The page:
Background: Early coronary ischemic events are uncommon after cardiac surgery, with little known about their management or associated outcomes. We evaluated clinical outcomes of patients undergoing coronary angiography ± percutaneous coronary intervention or redo coronary artery bypass grafting for suspected coronary ischemia within 3 weeks after index cardiac surgery. Methods: This is a retrospective observational study based on data from 53,287 patients who underwent cardiac surgery at our institution (1996-2017); 180 patients (0.34%) satisfied the inclusion criteria. The primary outcome was 1-year all-cause mortality. Statistical evaluation involved χ2, analysis of variance, Kaplan-Meier, and receiver operating characteristic curve analyses. Results: Most coronary angiography ± percutaneous coronary intervention and redo coronary artery bypass grafting procedures occurred in the first 2 weeks after index cardiac surgery. Patients presenting with ST elevation myocardial infarction (STEMI)/non-STEMI had the lowest 1-year mortality (13.5%), followed by patients with ventricular tachycardia/fibrillation (28.1%), and patients with non–ventricular tachycardia/fibrillation arrest or hemodynamic instability alone the worst (38.6%) (χ2 = 17.3, P = .001). Peak troponin T level after cardiac surgery was strongly predictive of 1-year mortality (area under the curve, 0.74; 95% confidence interval, 0.65-0.84; P < .001) but did not predict the presence of coronary compromise. For acute graft failure, 1-year mortality was better with percutaneous coronary intervention (18.2%) than redo coronary artery bypass grafting (23.5%) or no indicated/feasible intervention (29.2%). Conclusions: Although suspected myocardial ischemia requiring coronary angiography or intervention early after cardiac surgery was rare, mortality was high, particularly in presentations other than STEMI/non-STEMI. In patients with overt signs and symptoms of myocardial ischemia after index cardiac surgery, troponin T was not a reliable marker of underlying coronary or graft obstruction but was a robust predictor of 1-year mortality.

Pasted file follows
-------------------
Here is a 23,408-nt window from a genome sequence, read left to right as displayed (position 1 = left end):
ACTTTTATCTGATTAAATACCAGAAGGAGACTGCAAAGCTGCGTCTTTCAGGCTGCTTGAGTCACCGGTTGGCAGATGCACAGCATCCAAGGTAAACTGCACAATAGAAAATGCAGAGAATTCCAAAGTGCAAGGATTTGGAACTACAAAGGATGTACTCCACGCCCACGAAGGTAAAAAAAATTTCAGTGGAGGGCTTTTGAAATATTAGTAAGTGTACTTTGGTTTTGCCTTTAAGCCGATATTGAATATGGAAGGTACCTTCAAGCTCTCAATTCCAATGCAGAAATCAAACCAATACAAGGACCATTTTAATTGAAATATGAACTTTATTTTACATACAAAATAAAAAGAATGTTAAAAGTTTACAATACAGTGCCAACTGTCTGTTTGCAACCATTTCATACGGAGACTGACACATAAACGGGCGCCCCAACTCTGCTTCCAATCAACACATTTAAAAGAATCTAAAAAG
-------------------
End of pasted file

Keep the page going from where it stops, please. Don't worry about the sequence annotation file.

ASJC Scopus subject areas
- Pulmonary and Respiratory Medicine
- Cardiology and Cardiovascular Medicine